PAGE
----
Photography Tips: Using Shadows to Enhance Your Compositions
Saturday, 04 December 2010 10:26
Some photographers know that using shadows as the main subject of the photograph can gives a picture a dramatic edge.
Some photographers know that using shadows as the main subject of the photograph can gives a picture a dramatic edge. Here are some examples of shadow photography and some photography tips, follow to learn to use both light and shadows to impact your photos.
photograph by Dave
Eliminate Unwanted Shadows
Some models seem to attract shadows no matter how much light is focused on them. Rather than trying to get rid of these shadows with an ordinary flash, use a Fill Flash to take shadows away from below the nose and around the eyes. Don't overpower the model and give her a completely bland and featureless face. Instead, use a camera-mounted flash on half-power to drive out the shadows, and encourage the model to lift her chin slightly to eliminate shadows under the nose. Don't allow her to round her shoulders too much either, as this posture can create pools of shadow below the neck and collarbone, making her look waifish.
photograph by Hamed Parham
Enhance Other Shadows
While eliminating unwanted shadows, you should also enhance other shadows. For example, when you are photographing a subject outdoors, you should face her with a 45-degree angle to the sun, so that the sunlight provides a natural flash to the photograph. Also, don't forget that a little shadow in a picture is actually good for the photograph, as it creates drama and a three-dimensional image.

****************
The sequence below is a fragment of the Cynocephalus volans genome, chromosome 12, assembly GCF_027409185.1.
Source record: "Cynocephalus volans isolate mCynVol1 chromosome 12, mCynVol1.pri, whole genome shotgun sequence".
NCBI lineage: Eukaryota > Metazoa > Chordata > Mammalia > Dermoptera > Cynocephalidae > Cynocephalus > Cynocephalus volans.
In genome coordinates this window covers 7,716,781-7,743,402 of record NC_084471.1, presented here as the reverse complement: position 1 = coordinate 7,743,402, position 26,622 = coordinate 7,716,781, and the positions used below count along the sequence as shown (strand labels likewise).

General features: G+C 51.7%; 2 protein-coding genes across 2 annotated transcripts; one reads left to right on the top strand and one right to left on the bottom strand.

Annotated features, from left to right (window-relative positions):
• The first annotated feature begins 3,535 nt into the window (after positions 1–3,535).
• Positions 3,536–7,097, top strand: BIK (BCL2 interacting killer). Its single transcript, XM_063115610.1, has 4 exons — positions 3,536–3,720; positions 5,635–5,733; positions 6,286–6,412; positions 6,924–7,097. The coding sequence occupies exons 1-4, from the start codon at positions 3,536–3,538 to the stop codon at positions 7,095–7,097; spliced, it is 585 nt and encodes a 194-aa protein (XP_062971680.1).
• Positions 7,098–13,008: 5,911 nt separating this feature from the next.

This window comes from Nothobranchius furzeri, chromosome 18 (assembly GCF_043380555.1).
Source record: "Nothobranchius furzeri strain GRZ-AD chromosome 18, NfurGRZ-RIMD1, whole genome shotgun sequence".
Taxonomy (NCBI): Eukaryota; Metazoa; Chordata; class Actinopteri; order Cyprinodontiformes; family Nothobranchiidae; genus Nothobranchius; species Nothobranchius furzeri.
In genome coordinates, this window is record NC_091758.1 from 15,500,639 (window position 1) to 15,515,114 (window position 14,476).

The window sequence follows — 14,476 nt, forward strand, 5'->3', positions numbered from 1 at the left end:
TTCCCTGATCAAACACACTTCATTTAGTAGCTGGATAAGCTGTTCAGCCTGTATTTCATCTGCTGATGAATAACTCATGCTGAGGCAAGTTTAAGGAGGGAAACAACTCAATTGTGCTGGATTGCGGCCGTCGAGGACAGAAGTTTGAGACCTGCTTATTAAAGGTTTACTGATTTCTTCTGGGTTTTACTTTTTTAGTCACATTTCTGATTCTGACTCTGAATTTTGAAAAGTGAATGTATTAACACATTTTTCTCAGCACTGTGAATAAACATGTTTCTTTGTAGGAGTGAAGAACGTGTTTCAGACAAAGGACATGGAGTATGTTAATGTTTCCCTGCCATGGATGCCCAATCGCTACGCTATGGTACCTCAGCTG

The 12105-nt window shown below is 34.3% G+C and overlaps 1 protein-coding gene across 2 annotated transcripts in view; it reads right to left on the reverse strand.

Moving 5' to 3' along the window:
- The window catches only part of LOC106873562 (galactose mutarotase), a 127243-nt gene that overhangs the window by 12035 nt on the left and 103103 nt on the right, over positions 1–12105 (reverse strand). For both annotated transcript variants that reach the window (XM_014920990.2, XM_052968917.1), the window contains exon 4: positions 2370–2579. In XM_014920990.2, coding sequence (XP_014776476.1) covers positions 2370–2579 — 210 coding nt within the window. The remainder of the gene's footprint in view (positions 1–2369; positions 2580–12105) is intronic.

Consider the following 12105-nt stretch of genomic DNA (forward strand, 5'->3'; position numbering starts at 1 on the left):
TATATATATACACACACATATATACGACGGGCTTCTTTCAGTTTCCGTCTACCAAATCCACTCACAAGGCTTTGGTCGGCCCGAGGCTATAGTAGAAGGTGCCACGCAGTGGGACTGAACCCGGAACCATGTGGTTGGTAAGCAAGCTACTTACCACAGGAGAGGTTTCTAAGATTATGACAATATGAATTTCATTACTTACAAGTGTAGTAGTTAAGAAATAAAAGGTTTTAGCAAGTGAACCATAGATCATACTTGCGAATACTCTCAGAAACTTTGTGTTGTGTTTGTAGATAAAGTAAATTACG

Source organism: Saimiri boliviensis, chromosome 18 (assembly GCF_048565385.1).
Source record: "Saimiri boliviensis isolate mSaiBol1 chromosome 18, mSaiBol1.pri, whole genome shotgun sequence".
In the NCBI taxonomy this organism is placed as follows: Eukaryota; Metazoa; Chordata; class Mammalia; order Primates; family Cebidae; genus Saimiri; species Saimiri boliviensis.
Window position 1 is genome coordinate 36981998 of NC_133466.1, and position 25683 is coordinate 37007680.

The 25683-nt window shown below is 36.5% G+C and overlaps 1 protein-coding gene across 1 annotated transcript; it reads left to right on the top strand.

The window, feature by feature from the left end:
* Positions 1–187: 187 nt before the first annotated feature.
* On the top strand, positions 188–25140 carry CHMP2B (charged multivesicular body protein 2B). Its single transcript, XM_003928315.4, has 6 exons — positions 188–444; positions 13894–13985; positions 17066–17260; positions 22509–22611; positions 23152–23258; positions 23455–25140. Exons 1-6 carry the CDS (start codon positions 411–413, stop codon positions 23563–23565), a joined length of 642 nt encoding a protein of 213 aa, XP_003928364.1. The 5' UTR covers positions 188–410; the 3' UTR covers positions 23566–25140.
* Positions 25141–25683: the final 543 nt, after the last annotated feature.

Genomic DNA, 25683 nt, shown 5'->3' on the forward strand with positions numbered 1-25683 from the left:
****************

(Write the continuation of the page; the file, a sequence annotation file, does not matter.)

You could also turn your model so that she is standing with her back to the sun. This will form a long, distorted shadow against the ground. This can add a little bit of interest to an otherwise conventionally framed photograph. In addition, if the sun is high in the sky, you might want to place your model in some shade, in order to prevent the camera from photographing in hard light.
photograph by Darwin Bell
Photographing shadows on walls, or geometrical shapes thrown up by the shadows of fences or trees can be another way to use shadows to create an interesting picture. Many still-life photographers use a mixture of light and shade to provide drama in what would otherwise be a boring picture of inanimate objects. Use black and white photography on a bright summer day to get interesting and unusual shadows on buildings (you can even photograph the shadow cast by a cloud on a hill).
photograph by David Blaikie
Use Shadows with Candid Shots
Another alternative is to use shadows during candid shots of family or pets. Shadows here can create an impression of movement and action, or accentuate the naturalness of the composition. In this case, do not worry too much about shadows falling on faces or limbs: this is part of the style of candid photographs, and every shot does not have to be perfect.
photograph by Pierangelo Rosati
The shadow takes on a more prominent place in the composition and is a more interesting shape than the more obvious subject in the space.
Excerpt from www.steves-digicams.com/
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